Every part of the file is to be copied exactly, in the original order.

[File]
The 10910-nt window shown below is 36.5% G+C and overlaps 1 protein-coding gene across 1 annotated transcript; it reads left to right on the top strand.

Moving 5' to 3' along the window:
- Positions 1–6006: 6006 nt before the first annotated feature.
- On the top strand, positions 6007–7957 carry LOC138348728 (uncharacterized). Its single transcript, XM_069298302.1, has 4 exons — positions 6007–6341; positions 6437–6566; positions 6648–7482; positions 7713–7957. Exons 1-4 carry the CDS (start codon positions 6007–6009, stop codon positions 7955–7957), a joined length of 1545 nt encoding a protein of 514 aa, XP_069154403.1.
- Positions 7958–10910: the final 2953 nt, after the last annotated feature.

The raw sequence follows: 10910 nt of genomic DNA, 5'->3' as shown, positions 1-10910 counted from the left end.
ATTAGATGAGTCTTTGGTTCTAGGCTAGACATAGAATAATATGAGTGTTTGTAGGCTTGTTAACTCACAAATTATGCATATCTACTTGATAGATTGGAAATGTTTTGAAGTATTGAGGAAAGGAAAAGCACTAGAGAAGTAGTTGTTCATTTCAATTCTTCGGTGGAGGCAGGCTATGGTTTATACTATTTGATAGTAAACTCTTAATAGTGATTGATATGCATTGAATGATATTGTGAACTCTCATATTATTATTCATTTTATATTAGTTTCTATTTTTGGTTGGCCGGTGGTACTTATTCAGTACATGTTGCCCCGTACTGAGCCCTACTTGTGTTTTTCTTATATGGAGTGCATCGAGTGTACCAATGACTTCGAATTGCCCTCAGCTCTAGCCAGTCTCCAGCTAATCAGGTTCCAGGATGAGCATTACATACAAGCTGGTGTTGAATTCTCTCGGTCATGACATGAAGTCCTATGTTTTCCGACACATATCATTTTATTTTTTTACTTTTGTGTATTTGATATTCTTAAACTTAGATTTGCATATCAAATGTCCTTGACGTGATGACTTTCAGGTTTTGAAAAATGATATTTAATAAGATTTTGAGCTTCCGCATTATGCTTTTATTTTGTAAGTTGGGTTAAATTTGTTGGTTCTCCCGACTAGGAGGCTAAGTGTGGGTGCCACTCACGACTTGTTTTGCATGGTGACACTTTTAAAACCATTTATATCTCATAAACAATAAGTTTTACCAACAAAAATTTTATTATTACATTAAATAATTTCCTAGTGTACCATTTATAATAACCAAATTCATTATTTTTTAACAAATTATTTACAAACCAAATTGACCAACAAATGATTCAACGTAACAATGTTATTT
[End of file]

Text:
The 10910-nt window shown below is 36.5% G+C and overlaps 1 protein-coding gene across 1 annotated transcript; it reads left to right on the top strand.

Moving 5' to 3' along the window:
- Positions 1–6006: 6006 nt before the first annotated feature.
- On the top strand, positions 6007–7957 carry LOC138348728 (uncharacterized). Its single transcript, XM_069298302.1, has 4 exons — positions 6007–6341; positions 6437–6566; positions 6648–7482; positions 7713–7957. Exons 1-4 carry the CDS (start codon positions 6007–6009, stop codon positions 7955–7957), a joined length of 1545 nt encoding a protein of 514 aa, XP_069154403.1.
- Positions 7958–10910: the final 2953 nt, after the last annotated feature.

The raw sequence follows: 10910 nt of genomic DNA, 5'->3' as shown, positions 1-10910 counted from the left end.
ATTAGATGAGTCTTTGGTTCTAGGCTAGACATAGAATAATATGAGTGTTTGTAGGCTTGTTAACTCACAAATTATGCATATCTACTTGATAGATTGGAAATGTTTTGAAGTATTGAGGAAAGGAAAAGCACTAGAGAAGTAGTTGTTCATTTCAATTCTTCGGTGGAGGCAGGCTATGGTTTATACTATTTGATAGTAAACTCTTAATAGTGATTGATATGCATTGAATGATATTGTGAACTCTCATATTATTATTCATTTTATATTAGTTTCTATTTTTGGTTGGCCGGTGGTACTTATTCAGTACATGTTGCCCCGTACTGAGCCCTACTTGTGTTTTTCTTATATGGAGTGCATCGAGTGTACCAATGACTTCGAATTGCCCTCAGCTCTAGCCAGTCTCCAGCTAATCAGGTTCCAGGATGAGCATTACATACAAGCTGGTGTTGAATTCTCTCGGTCATGACATGAAGTCCTATGTTTTCCGACACATATCATTTTATTTTTTTACTTTTGTGTATTTGATATTCTTAAACTTAGATTTGCATATCAAATGTCCTTGACGTGATGACTTTCAGGTTTTGAAAAATGATATTTAATAAGATTTTGAGCTTCCGCATTATGCTTTTATTTTGTAAGTTGGGTTAAATTTGTTGGTTCTCCCGACTAGGAGGCTAAGTGTGGGTGCCACTCACGACTTGTTTTGCATGGTGACACTTTTAAAACCATTTATATCTCATAAACAATAAGTTTTACCAACAAAAATTTTATTATTACATTAAATAATTTCCTAGTGTACCATTTATAATAACCAAATTCATTATTTTTTAACAAATTATTTACAAACCAAATTGACCAACAAATGATTCAACGTAACAATGTTATTT